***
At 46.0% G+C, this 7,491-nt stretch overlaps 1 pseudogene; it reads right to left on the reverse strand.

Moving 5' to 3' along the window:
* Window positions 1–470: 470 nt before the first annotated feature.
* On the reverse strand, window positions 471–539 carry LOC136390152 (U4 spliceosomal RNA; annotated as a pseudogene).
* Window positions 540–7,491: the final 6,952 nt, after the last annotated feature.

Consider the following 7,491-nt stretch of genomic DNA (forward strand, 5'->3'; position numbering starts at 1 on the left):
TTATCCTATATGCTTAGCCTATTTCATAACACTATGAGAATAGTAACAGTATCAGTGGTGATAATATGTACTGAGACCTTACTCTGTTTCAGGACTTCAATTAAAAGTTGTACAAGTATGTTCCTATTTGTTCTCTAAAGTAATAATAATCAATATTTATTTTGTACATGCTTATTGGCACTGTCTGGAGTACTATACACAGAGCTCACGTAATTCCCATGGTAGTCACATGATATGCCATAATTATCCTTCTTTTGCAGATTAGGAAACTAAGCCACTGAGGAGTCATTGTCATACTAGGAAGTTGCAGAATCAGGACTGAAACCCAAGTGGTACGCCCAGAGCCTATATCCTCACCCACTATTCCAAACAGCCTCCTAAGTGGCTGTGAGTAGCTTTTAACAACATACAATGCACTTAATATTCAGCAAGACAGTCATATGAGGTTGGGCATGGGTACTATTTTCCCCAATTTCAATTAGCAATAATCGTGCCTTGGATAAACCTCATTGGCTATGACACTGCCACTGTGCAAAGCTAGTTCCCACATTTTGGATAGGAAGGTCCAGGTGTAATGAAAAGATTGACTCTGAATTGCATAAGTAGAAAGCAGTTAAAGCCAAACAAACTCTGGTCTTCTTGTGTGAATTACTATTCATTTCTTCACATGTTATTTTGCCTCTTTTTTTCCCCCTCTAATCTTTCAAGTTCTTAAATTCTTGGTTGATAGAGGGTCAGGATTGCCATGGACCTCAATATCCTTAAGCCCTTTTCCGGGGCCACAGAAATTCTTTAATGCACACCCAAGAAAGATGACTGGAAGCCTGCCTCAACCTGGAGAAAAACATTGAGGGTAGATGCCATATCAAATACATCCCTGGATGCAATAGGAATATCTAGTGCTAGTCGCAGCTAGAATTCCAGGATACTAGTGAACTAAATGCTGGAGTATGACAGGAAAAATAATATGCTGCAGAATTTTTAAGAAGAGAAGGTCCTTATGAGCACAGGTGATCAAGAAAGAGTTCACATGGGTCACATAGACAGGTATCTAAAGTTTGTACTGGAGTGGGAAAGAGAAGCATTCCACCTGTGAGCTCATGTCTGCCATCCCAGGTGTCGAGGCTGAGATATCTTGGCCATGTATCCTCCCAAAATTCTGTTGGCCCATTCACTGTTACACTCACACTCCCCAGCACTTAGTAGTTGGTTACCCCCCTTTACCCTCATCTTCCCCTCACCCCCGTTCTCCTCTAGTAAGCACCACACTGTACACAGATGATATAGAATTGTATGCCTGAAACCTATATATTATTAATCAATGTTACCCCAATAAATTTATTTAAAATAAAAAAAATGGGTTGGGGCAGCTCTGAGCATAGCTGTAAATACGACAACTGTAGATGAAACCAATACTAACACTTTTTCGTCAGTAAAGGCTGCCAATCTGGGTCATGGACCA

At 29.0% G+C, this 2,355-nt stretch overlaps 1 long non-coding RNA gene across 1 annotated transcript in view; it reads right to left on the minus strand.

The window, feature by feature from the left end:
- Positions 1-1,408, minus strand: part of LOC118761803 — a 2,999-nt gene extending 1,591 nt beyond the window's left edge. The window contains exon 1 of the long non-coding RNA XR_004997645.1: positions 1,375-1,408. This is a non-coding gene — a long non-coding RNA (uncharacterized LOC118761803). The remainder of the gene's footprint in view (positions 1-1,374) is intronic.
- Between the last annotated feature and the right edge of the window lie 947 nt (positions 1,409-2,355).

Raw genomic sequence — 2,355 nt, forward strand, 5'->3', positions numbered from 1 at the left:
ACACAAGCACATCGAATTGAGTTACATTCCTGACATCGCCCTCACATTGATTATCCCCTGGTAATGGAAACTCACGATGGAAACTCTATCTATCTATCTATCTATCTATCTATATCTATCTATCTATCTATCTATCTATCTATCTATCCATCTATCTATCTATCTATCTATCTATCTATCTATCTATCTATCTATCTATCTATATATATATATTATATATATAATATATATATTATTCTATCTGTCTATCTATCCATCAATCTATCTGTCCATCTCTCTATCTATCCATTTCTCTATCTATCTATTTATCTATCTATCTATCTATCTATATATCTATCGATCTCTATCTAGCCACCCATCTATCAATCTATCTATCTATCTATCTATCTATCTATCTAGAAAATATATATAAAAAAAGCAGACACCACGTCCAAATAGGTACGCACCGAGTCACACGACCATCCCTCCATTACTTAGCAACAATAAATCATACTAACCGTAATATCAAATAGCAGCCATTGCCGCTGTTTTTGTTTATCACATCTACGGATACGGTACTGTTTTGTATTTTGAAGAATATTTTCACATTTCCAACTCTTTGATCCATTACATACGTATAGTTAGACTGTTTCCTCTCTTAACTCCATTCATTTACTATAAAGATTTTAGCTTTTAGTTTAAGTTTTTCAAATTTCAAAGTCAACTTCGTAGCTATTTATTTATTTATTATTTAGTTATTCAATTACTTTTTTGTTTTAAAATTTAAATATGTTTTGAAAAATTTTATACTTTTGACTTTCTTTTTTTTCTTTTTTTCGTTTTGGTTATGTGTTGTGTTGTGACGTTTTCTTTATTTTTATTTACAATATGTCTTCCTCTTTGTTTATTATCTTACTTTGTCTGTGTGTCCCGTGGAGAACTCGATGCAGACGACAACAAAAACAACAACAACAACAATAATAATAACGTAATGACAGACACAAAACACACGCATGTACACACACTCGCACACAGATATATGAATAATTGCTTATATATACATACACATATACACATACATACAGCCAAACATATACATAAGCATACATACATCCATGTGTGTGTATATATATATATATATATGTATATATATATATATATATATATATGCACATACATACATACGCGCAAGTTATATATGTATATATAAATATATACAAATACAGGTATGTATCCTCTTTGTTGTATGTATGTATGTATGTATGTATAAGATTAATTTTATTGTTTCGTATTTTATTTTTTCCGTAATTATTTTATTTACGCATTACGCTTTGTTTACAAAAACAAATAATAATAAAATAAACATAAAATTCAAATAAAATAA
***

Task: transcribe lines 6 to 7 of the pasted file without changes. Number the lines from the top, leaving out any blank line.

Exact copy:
Consider the following 7,491-nt stretch of genomic DNA (forward strand, 5'->3'; position numbering starts at 1 on the left):
TTATCCTATATGCTTAGCCTATTTCATAACACTATGAGAATAGTAACAGTATCAGTGGTGATAATATGTACTGAGACCTTACTCTGTTTCAGGACTTCAATTAAAAGTTGTACAAGTATGTTCCTATTTGTTCTCTAAAGTAATAATAATCAATATTTATTTTGTACATGCTTATTGGCACTGTCTGGAGTACTATACACAGAGCTCACGTAATTCCCATGGTAGTCACATGATATGCCATAATTATCCTTCTTTTGCAGATTAGGAAACTAAGCCACTGAGGAGTCATTGTCATACTAGGAAGTTGCAGAATCAGGACTGAAACCCAAGTGGTACGCCCAGAGCCTATATCCTCACCCACTATTCCAAACAGCCTCCTAAGTGGCTGTGAGTAGCTTTTAACAACATACAATGCACTTAATATTCAGCAAGACAGTCATATGAGGTTGGGCATGGGTACTATTTTCCCCAATTTCAATTAGCAATAATCGTGCCTTGGATAAACCTCATTGGCTATGACACTGCCACTGTGCAAAGCTAGTTCCCACATTTTGGATAGGAAGGTCCAGGTGTAATGAAAAGATTGACTCTGAATTGCATAAGTAGAAAGCAGTTAAAGCCAAACAAACTCTGGTCTTCTTGTGTGAATTACTATTCATTTCTTCACATGTTATTTTGCCTCTTTTTTTCCCCCTCTAATCTTTCAAGTTCTTAAATTCTTGGTTGATAGAGGGTCAGGATTGCCATGGACCTCAATATCCTTAAGCCCTTTTCCGGGGCCACAGAAATTCTTTAATGCACACCCAAGAAAGATGACTGGAAGCCTGCCTCAACCTGGAGAAAAACATTGAGGGTAGATGCCATATCAAATACATCCCTGGATGCAATAGGAATATCTAGTGCTAGTCGCAGCTAGAATTCCAGGATACTAGTGAACTAAATGCTGGAGTATGACAGGAAAAATAATATGCTGCAGAATTTTTAAGAAGAGAAGGTCCTTATGAGCACAGGTGATCAAGAAAGAGTTCACATGGGTCACATAGACAGGTATCTAAAGTTTGTACTGGAGTGGGAAAGAGAAGCATTCCACCTGTGAGCTCATGTCTGCCATCCCAGGTGTCGAGGCTGAGATATCTTGGCCATGTATCCTCCCAAAATTCTGTTGGCCCATTCACTGTTACACTCACACTCCCCAGCACTTAGTAGTTGGTTACCCCCCTTTACCCTCATCTTCCCCTCACCCCCGTTCTCCTCTAGTAAGCACCACACTGTACACAGATGATATAGAATTGTATGCCTGAAACCTATATATTATTAATCAATGTTACCCCAATAAATTTATTTAAAATAAAAAAAATGGGTTGGGGCAGCTCTGAGCATAGCTGTAAATACGACAACTGTAGATGAAACCAATACTAACACTTTTTCGTCAGTAAAGGCTGCCAATCTGGGTCATGGACCA